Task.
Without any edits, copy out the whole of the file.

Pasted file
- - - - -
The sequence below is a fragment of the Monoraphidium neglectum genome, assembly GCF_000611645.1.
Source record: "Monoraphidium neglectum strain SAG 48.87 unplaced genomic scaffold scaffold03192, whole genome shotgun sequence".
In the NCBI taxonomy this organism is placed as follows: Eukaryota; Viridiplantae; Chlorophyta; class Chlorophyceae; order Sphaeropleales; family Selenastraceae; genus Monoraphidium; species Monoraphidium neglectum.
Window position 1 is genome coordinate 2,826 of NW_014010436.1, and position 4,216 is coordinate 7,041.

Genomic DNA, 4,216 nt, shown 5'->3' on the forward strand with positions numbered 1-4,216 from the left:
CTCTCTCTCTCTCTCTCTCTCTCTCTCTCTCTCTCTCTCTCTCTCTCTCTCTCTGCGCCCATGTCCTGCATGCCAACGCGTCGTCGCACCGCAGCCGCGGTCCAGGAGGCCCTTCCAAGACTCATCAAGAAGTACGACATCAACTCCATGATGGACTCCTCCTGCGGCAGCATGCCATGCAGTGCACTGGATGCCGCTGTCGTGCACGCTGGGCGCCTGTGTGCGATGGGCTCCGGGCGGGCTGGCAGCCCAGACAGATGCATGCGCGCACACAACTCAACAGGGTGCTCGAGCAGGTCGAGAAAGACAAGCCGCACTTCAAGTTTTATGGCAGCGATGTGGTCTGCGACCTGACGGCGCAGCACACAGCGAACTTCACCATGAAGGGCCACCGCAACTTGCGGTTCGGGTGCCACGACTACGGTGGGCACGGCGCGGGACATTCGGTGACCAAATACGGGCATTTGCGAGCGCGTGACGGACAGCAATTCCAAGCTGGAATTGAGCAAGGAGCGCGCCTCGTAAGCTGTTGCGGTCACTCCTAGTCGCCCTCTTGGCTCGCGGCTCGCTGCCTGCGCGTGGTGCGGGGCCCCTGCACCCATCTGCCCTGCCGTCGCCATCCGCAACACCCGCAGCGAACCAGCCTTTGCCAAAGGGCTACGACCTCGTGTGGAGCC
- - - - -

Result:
The sequence below is a fragment of the Monoraphidium neglectum genome, assembly GCF_000611645.1.
Source record: "Monoraphidium neglectum strain SAG 48.87 unplaced genomic scaffold scaffold03192, whole genome shotgun sequence".
In the NCBI taxonomy this organism is placed as follows: Eukaryota; Viridiplantae; Chlorophyta; class Chlorophyceae; order Sphaeropleales; family Selenastraceae; genus Monoraphidium; species Monoraphidium neglectum.
Window position 1 is genome coordinate 2,826 of NW_014010436.1, and position 4,216 is coordinate 7,041.

Genomic DNA, 4,216 nt, shown 5'->3' on the forward strand with positions numbered 1-4,216 from the left:
CTCTCTCTCTCTCTCTCTCTCTCTCTCTCTCTCTCTCTCTCTCTCTCTCTCTCTGCGCCCATGTCCTGCATGCCAACGCGTCGTCGCACCGCAGCCGCGGTCCAGGAGGCCCTTCCAAGACTCATCAAGAAGTACGACATCAACTCCATGATGGACTCCTCCTGCGGCAGCATGCCATGCAGTGCACTGGATGCCGCTGTCGTGCACGCTGGGCGCCTGTGTGCGATGGGCTCCGGGCGGGCTGGCAGCCCAGACAGATGCATGCGCGCACACAACTCAACAGGGTGCTCGAGCAGGTCGAGAAAGACAAGCCGCACTTCAAGTTTTATGGCAGCGATGTGGTCTGCGACCTGACGGCGCAGCACACAGCGAACTTCACCATGAAGGGCCACCGCAACTTGCGGTTCGGGTGCCACGACTACGGTGGGCACGGCGCGGGACATTCGGTGACCAAATACGGGCATTTGCGAGCGCGTGACGGACAGCAATTCCAAGCTGGAATTGAGCAAGGAGCGCGCCTCGTAAGCTGTTGCGGTCACTCCTAGTCGCCCTCTTGGCTCGCGGCTCGCTGCCTGCGCGTGGTGCGGGGCCCCTGCACCCATCTGCCCTGCCGTCGCCATCCGCAACACCCGCAGCGAACCAGCCTTTGCCAAAGGGCTACGACCTCGTGTGGAGCC